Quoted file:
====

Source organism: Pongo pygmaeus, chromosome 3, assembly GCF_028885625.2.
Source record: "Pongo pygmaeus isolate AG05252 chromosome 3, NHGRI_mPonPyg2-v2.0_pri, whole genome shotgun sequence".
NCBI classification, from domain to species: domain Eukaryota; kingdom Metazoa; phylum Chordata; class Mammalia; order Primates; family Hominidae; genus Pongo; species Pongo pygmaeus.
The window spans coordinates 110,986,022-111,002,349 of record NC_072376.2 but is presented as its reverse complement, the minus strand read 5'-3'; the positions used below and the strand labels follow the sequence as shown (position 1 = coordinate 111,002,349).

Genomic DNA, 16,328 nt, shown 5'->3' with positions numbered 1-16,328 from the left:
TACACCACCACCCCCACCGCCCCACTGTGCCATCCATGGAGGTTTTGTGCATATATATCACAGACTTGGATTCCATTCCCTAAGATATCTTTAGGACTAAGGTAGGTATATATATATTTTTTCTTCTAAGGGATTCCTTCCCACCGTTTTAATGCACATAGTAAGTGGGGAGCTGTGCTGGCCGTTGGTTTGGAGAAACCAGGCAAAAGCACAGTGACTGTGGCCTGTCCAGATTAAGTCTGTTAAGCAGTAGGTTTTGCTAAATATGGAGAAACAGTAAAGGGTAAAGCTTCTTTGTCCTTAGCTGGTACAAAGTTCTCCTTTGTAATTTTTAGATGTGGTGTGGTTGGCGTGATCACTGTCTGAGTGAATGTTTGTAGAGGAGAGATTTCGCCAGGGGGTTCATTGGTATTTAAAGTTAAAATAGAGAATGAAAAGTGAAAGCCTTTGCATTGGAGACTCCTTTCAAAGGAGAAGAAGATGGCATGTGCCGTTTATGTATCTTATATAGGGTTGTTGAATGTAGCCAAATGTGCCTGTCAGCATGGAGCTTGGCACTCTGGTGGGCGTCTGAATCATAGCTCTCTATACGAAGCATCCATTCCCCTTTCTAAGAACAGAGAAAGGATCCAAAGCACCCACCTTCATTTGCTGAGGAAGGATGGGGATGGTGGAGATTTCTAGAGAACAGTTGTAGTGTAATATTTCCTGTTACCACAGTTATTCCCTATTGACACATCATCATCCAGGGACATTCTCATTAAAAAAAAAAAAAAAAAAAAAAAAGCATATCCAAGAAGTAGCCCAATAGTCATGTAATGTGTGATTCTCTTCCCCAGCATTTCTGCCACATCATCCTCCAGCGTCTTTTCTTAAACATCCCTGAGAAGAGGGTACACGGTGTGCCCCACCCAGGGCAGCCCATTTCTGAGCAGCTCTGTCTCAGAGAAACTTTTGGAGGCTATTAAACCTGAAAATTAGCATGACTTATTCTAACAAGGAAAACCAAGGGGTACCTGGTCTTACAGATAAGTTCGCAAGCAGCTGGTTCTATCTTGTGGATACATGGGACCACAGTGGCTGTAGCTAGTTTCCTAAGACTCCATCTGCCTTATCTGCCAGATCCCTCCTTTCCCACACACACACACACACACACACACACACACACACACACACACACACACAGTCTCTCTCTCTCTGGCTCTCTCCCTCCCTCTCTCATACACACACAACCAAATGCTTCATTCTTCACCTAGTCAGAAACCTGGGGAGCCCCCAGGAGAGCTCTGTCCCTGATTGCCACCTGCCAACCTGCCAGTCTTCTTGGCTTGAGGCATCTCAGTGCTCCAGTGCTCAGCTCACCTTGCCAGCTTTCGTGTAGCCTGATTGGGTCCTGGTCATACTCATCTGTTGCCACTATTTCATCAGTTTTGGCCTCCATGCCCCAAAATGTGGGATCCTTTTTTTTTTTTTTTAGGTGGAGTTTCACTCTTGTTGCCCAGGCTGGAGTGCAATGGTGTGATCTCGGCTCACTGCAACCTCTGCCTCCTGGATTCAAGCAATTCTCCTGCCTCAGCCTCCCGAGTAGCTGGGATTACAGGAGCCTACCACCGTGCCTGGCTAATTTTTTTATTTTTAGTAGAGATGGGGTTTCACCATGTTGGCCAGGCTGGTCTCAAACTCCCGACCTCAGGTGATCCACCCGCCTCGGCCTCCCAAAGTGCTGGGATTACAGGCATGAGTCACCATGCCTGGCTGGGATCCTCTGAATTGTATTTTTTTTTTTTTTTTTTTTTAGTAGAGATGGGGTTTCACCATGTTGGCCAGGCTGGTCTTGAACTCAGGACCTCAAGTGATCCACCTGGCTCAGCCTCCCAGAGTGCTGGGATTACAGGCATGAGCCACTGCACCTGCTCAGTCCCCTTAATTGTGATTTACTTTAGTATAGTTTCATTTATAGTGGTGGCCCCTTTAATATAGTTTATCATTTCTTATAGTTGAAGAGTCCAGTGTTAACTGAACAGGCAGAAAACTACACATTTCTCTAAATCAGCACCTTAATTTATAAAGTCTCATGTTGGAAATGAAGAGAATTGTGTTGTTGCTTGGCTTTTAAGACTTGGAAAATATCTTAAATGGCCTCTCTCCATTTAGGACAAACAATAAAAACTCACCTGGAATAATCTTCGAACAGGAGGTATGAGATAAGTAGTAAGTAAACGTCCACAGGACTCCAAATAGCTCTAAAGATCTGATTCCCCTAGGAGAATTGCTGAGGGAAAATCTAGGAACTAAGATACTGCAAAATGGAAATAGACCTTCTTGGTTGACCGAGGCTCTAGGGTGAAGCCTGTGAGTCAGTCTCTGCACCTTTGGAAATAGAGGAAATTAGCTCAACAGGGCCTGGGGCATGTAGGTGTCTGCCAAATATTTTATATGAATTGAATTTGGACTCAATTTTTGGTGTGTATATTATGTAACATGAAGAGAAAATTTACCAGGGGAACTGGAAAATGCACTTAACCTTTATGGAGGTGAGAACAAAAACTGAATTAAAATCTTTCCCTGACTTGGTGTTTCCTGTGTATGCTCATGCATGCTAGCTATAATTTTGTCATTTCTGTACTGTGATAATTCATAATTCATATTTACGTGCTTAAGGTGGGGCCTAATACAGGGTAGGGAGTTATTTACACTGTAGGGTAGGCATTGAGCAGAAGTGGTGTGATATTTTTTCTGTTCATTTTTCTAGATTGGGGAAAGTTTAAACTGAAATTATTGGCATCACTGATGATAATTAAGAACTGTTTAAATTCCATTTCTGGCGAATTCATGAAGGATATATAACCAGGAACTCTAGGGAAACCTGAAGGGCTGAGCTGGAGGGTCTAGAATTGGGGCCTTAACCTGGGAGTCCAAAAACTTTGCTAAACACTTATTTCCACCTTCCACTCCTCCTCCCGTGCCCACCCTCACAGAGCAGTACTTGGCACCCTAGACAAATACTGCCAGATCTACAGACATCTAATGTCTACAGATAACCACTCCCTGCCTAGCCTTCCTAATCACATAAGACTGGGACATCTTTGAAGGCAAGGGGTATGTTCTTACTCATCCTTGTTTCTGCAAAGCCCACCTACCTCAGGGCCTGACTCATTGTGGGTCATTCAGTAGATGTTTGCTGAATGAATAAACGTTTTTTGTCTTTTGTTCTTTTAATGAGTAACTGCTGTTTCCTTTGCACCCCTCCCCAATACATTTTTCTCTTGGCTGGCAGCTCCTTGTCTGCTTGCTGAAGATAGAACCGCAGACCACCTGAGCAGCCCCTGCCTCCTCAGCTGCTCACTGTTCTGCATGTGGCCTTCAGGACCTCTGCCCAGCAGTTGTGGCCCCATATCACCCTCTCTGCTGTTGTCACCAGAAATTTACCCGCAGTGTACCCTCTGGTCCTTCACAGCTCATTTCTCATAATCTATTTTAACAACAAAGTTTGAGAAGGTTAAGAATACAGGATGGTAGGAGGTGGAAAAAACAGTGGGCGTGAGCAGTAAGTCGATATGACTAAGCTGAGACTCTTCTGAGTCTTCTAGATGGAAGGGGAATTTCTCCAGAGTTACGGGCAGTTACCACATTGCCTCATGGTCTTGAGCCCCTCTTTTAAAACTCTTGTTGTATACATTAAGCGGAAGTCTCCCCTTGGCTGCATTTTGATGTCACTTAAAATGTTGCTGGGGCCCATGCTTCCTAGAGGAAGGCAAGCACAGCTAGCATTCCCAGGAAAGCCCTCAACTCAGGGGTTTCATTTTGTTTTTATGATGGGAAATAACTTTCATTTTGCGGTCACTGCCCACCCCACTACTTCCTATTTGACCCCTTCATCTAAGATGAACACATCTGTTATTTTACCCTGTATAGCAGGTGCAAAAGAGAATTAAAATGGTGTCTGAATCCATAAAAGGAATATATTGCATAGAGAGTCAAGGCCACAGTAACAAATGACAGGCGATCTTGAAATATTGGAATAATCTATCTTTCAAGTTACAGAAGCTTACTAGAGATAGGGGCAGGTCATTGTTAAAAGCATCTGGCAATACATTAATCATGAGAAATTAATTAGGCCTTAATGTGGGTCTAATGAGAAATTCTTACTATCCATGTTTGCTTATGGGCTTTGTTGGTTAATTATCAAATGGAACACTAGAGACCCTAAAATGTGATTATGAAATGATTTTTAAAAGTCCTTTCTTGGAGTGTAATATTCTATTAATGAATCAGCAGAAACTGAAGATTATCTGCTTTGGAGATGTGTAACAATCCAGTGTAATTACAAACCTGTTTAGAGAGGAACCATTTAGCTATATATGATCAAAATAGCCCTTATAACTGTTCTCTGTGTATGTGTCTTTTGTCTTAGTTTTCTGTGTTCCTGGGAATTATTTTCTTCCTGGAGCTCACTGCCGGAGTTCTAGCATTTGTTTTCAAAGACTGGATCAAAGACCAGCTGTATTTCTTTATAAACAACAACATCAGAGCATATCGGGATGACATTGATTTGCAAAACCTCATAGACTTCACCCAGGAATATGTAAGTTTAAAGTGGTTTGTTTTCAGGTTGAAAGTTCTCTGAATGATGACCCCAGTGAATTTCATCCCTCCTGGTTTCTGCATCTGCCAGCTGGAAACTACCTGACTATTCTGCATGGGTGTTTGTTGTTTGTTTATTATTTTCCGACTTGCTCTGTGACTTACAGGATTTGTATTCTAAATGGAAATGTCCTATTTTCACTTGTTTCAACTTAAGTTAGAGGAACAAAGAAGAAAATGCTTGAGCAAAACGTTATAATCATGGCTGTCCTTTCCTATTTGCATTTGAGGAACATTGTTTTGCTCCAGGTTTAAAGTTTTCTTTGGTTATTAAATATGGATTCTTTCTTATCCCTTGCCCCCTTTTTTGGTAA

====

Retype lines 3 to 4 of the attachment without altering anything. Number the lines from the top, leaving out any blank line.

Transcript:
NCBI classification, from domain to species: domain Eukaryota; kingdom Metazoa; phylum Chordata; class Mammalia; order Primates; family Hominidae; genus Pongo; species Pongo pygmaeus.
The window spans coordinates 110,986,022-111,002,349 of record NC_072376.2 but is presented as its reverse complement, the minus strand read 5'-3'; the positions used below and the strand labels follow the sequence as shown (position 1 = coordinate 111,002,349).